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Julius Eastman at The Kitchen

By Tim Griffin

Jan 24, 2018

Historically speaking, the cultural importance of The Kitchen has revolved at least in part around its very obscurity. In other words, the platform exists precisely to propel work that resists easy definition, and the artists working here—throughout the organization’s nearly five-decade existence—have frequently embraced an all-too-uncommon opportunity to engage and escape at once the fixed parameters typically associated with any institutional or disciplinary framework. (As one artist has said of The Kitchen’s profile during the 1970s and 1980s, “It was great because no one could say what it was.”) Yet such a legacy and mission occasionally makes the task of presenting the work of artists particularly fraught—especially when it comes to those woven most deeply into the fabric of the or... Read On

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The Kitchen announces its Winter 2018 season!

By The Kitchen

Jan 3, 2018

Every year, The Kitchen presents artists whose works are uniquely, often provocatively resonant within contemporary culture – challenging our understanding of art and, as important, of social convention. In fact, they continually change our sense of both, creating the possibility for a new relationship to develop between the two in turn. Our winter season is no exception to this rule. January alone opens with Jim Findlay’s Electric Lucifer , a rock opera (featuring Okwui Okpokwasili) based on the iconic album by 1970s electronic composer Bruce Haack that revolved around the fraught idea of redemption – and more pointedly, as Findlay notes within our current social context, around the question of how “we can redeem even the worst of ‘us’” in order to “rise... Read On

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The Art You Make Possible

By Tim Griffin

Dec 20, 2017

At the end of each year, it's humbling to step back and recognize what amazing works artists have created at The Kitchen. In our gallery, think of a generation-defining video installation by Meriem Bennani or all-night loft party by Martin Beck; radical new choreography and staging by Jen Rosenblit and Geo Wyeth; open theater and feminist ethos of Kristina Satter and Half Straddle; incisive survey of social life after the Internet by Cory Arcangel and Olia Lialina; and the humming and stretched sculptures of Aki Sasamoto. Onstage, remember the sparklers and exploding glass vases of John Armleder and Christian Marclay; or Raúl de Nieves and Colin Self's magical opera as allegorical journey; and then Adam Pendleton celebrating Black Dada with the SugarTone Brass Band; or Sarah Michels... Read On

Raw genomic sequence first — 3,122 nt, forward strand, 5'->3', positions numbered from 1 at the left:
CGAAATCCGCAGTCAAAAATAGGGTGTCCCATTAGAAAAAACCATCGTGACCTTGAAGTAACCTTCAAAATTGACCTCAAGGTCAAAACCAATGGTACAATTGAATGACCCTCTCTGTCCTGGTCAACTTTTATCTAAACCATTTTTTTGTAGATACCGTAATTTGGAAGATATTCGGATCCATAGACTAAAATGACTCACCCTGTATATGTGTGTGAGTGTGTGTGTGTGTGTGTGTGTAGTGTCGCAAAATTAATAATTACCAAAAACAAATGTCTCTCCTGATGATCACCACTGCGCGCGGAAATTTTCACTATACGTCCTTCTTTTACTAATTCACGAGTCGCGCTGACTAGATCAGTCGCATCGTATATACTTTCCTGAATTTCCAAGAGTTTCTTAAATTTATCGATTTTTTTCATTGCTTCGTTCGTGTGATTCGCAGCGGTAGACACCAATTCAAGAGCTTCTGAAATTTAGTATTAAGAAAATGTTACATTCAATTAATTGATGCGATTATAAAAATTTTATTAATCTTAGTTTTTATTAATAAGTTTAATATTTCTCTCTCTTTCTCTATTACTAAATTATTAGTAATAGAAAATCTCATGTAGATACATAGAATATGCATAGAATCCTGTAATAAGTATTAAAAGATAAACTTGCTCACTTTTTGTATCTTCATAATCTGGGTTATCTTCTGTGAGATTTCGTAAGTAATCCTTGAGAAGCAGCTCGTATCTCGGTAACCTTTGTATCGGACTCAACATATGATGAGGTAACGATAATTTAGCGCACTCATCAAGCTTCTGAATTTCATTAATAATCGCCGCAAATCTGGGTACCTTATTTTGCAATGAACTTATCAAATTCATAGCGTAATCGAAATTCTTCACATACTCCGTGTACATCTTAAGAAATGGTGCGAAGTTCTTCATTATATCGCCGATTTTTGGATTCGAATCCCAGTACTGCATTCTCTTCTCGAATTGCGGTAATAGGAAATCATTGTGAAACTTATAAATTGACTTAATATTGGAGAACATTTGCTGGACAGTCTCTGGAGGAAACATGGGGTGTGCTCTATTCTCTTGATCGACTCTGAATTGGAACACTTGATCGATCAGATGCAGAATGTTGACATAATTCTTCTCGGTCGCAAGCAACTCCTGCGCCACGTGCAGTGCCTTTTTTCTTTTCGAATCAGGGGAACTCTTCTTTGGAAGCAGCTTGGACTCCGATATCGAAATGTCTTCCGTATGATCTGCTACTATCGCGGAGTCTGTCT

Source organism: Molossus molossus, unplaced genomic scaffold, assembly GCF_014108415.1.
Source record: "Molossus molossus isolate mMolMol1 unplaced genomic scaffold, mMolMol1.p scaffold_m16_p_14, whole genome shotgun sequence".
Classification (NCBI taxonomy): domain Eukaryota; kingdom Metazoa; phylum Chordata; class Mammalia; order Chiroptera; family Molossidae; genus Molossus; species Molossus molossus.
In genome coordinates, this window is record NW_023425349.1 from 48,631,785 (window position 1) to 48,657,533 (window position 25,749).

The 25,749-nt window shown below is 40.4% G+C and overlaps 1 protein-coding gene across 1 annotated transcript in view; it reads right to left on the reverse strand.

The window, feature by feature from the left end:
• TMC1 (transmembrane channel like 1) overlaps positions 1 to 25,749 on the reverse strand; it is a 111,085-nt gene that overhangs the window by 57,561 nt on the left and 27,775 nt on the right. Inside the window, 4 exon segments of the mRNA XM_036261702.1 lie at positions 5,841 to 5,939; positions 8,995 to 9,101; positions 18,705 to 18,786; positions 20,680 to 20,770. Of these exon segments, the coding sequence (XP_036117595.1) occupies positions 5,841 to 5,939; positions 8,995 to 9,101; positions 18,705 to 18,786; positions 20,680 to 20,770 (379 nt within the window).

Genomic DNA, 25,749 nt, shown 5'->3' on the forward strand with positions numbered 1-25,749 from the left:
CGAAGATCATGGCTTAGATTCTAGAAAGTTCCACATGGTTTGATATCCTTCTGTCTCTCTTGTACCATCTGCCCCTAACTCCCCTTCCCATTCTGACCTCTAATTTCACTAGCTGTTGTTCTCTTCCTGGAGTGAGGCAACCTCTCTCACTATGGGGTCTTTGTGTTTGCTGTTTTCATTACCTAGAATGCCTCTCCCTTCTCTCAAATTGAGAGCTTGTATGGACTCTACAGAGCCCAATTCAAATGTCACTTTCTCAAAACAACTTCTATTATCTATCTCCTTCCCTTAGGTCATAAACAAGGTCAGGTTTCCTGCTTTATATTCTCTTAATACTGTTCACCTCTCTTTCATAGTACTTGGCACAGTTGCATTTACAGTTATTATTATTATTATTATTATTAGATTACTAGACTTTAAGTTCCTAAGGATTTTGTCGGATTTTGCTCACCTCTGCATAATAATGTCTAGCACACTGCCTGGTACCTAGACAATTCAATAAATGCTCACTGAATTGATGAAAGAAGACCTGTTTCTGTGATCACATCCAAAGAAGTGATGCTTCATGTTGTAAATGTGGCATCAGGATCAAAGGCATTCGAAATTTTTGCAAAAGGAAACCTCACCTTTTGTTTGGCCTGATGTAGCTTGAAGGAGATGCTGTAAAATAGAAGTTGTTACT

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Composition in Real Time: An Interview

By Laura Brown, Selby Nimrod, Thomas Patier

Dec 14, 2017

In a one-night performance at The Kitchen, Volumes for Sound: Voice, experimental vocalists and performers Tatyana Tenenbaum and Odeya Nini will collaborate in improvisational interaction with Melissa Dubbin and Aaron S. Davidson’s acoustic sculptures Volumes for Sound. We speak with the artists ahead of the performance about these collaborations, taking the opportunity to “work in parallel” as a means of “collective knowledge building.” Volumes for Sound: Voice will take place on Saturday December 16, from 7pm and is organized by second-year graduate students at the Center for Curatorial Studies, Bard College. Tatyana Tenenbaum & Odeya Nini How did you come to movement and voice as your primary media? Tatyana Tenenbaum [TT]: I entered my awareness as a dancer while st... Read On

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Interview: Catching Up With The Raincoats

By Victoria Capraro

Nov 17, 2017

When you ask me if I’m a feminist  I say to hell with loneliness To hell with powerlessness Yeah there are people in positions of power But so many more left in drudgery Photo Credit: Crosby Harrison. Artists from left to right: Ana da Silva, Anne Wood, Gina Birch. This November, Ana da Silva and Gina Birch of The Raincoats returned to The Kitchen after creating their first and only live record here in December 1982. Since then, they’ve toured across the world, broken up, gotten back together, been invited to play with Nirvana, switched out band members and worked on solo projects. Though their music inspired a generation of artists at the forefront of punk, they received little recognition during their time in the United States in the 1980s. Broke and st... Read On

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